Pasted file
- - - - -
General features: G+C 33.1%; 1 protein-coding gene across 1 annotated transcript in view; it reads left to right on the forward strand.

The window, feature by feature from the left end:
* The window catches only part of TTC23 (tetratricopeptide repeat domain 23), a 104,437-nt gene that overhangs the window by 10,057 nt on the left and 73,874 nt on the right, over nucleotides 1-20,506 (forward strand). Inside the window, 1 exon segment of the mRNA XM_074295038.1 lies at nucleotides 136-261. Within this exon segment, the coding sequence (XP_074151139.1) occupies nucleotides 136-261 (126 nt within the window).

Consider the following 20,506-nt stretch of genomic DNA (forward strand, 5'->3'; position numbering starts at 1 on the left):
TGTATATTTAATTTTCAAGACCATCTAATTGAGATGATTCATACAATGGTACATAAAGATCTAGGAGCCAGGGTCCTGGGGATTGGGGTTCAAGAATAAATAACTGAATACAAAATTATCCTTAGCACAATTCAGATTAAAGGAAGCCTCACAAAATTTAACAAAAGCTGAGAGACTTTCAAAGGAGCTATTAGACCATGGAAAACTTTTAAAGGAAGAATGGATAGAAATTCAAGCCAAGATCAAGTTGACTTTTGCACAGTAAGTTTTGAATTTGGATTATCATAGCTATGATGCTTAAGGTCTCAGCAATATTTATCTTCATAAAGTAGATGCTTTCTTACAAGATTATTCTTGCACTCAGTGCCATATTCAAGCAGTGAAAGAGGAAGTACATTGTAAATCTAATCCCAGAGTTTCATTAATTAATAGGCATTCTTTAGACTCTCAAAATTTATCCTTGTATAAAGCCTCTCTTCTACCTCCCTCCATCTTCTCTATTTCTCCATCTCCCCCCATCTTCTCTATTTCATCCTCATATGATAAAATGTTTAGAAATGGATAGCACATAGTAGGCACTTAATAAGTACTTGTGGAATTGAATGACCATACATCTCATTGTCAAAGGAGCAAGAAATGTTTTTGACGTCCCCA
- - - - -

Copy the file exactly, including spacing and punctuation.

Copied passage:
General features: G+C 33.1%; 1 protein-coding gene across 1 annotated transcript in view; it reads left to right on the forward strand.

The window, feature by feature from the left end:
* The window catches only part of TTC23 (tetratricopeptide repeat domain 23), a 104,437-nt gene that overhangs the window by 10,057 nt on the left and 73,874 nt on the right, over nucleotides 1-20,506 (forward strand). Inside the window, 1 exon segment of the mRNA XM_074295038.1 lies at nucleotides 136-261. Within this exon segment, the coding sequence (XP_074151139.1) occupies nucleotides 136-261 (126 nt within the window).

Consider the following 20,506-nt stretch of genomic DNA (forward strand, 5'->3'; position numbering starts at 1 on the left):
TGTATATTTAATTTTCAAGACCATCTAATTGAGATGATTCATACAATGGTACATAAAGATCTAGGAGCCAGGGTCCTGGGGATTGGGGTTCAAGAATAAATAACTGAATACAAAATTATCCTTAGCACAATTCAGATTAAAGGAAGCCTCACAAAATTTAACAAAAGCTGAGAGACTTTCAAAGGAGCTATTAGACCATGGAAAACTTTTAAAGGAAGAATGGATAGAAATTCAAGCCAAGATCAAGTTGACTTTTGCACAGTAAGTTTTGAATTTGGATTATCATAGCTATGATGCTTAAGGTCTCAGCAATATTTATCTTCATAAAGTAGATGCTTTCTTACAAGATTATTCTTGCACTCAGTGCCATATTCAAGCAGTGAAAGAGGAAGTACATTGTAAATCTAATCCCAGAGTTTCATTAATTAATAGGCATTCTTTAGACTCTCAAAATTTATCCTTGTATAAAGCCTCTCTTCTACCTCCCTCCATCTTCTCTATTTCTCCATCTCCCCCCATCTTCTCTATTTCATCCTCATATGATAAAATGTTTAGAAATGGATAGCACATAGTAGGCACTTAATAAGTACTTGTGGAATTGAATGACCATACATCTCATTGTCAAAGGAGCAAGAAATGTTTTTGACGTCCCCA